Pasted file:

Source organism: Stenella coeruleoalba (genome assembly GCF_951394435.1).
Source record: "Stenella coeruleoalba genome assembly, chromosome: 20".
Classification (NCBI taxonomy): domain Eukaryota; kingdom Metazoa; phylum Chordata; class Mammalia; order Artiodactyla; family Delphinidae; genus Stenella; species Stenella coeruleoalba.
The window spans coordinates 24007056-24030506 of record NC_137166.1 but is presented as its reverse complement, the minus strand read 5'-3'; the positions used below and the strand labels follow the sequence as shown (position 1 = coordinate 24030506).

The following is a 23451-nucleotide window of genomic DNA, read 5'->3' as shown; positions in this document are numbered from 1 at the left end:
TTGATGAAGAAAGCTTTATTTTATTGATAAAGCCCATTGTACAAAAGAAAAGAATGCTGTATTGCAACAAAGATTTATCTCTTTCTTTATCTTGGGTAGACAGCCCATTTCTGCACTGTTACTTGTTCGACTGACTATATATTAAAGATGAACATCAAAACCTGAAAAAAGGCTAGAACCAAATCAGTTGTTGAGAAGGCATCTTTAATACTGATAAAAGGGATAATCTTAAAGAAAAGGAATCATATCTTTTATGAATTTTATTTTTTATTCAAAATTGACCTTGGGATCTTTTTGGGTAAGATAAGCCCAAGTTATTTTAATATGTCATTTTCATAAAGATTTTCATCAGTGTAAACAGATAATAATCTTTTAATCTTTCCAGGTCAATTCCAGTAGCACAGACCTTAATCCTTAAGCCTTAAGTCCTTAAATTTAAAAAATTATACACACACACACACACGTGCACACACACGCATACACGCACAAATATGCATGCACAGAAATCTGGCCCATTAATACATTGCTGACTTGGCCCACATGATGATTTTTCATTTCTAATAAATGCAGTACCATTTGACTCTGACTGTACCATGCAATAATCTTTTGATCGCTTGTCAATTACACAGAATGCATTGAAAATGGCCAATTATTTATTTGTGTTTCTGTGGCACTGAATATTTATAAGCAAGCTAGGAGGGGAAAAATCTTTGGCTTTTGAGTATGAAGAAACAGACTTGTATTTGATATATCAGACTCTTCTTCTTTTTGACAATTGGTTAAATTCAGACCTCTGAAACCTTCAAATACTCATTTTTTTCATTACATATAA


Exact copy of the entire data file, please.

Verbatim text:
Source organism: Stenella coeruleoalba (genome assembly GCF_951394435.1).
Source record: "Stenella coeruleoalba genome assembly, chromosome: 20".
Classification (NCBI taxonomy): domain Eukaryota; kingdom Metazoa; phylum Chordata; class Mammalia; order Artiodactyla; family Delphinidae; genus Stenella; species Stenella coeruleoalba.
The window spans coordinates 24007056-24030506 of record NC_137166.1 but is presented as its reverse complement, the minus strand read 5'-3'; the positions used below and the strand labels follow the sequence as shown (position 1 = coordinate 24030506).

The following is a 23451-nucleotide window of genomic DNA, read 5'->3' as shown; positions in this document are numbered from 1 at the left end:
TTGATGAAGAAAGCTTTATTTTATTGATAAAGCCCATTGTACAAAAGAAAAGAATGCTGTATTGCAACAAAGATTTATCTCTTTCTTTATCTTGGGTAGACAGCCCATTTCTGCACTGTTACTTGTTCGACTGACTATATATTAAAGATGAACATCAAAACCTGAAAAAAGGCTAGAACCAAATCAGTTGTTGAGAAGGCATCTTTAATACTGATAAAAGGGATAATCTTAAAGAAAAGGAATCATATCTTTTATGAATTTTATTTTTTATTCAAAATTGACCTTGGGATCTTTTTGGGTAAGATAAGCCCAAGTTATTTTAATATGTCATTTTCATAAAGATTTTCATCAGTGTAAACAGATAATAATCTTTTAATCTTTCCAGGTCAATTCCAGTAGCACAGACCTTAATCCTTAAGCCTTAAGTCCTTAAATTTAAAAAATTATACACACACACACACACGTGCACACACACGCATACACGCACAAATATGCATGCACAGAAATCTGGCCCATTAATACATTGCTGACTTGGCCCACATGATGATTTTTCATTTCTAATAAATGCAGTACCATTTGACTCTGACTGTACCATGCAATAATCTTTTGATCGCTTGTCAATTACACAGAATGCATTGAAAATGGCCAATTATTTATTTGTGTTTCTGTGGCACTGAATATTTATAAGCAAGCTAGGAGGGGAAAAATCTTTGGCTTTTGAGTATGAAGAAACAGACTTGTATTTGATATATCAGACTCTTCTTCTTTTTGACAATTGGTTAAATTCAGACCTCTGAAACCTTCAAATACTCATTTTTTTCATTACATATAA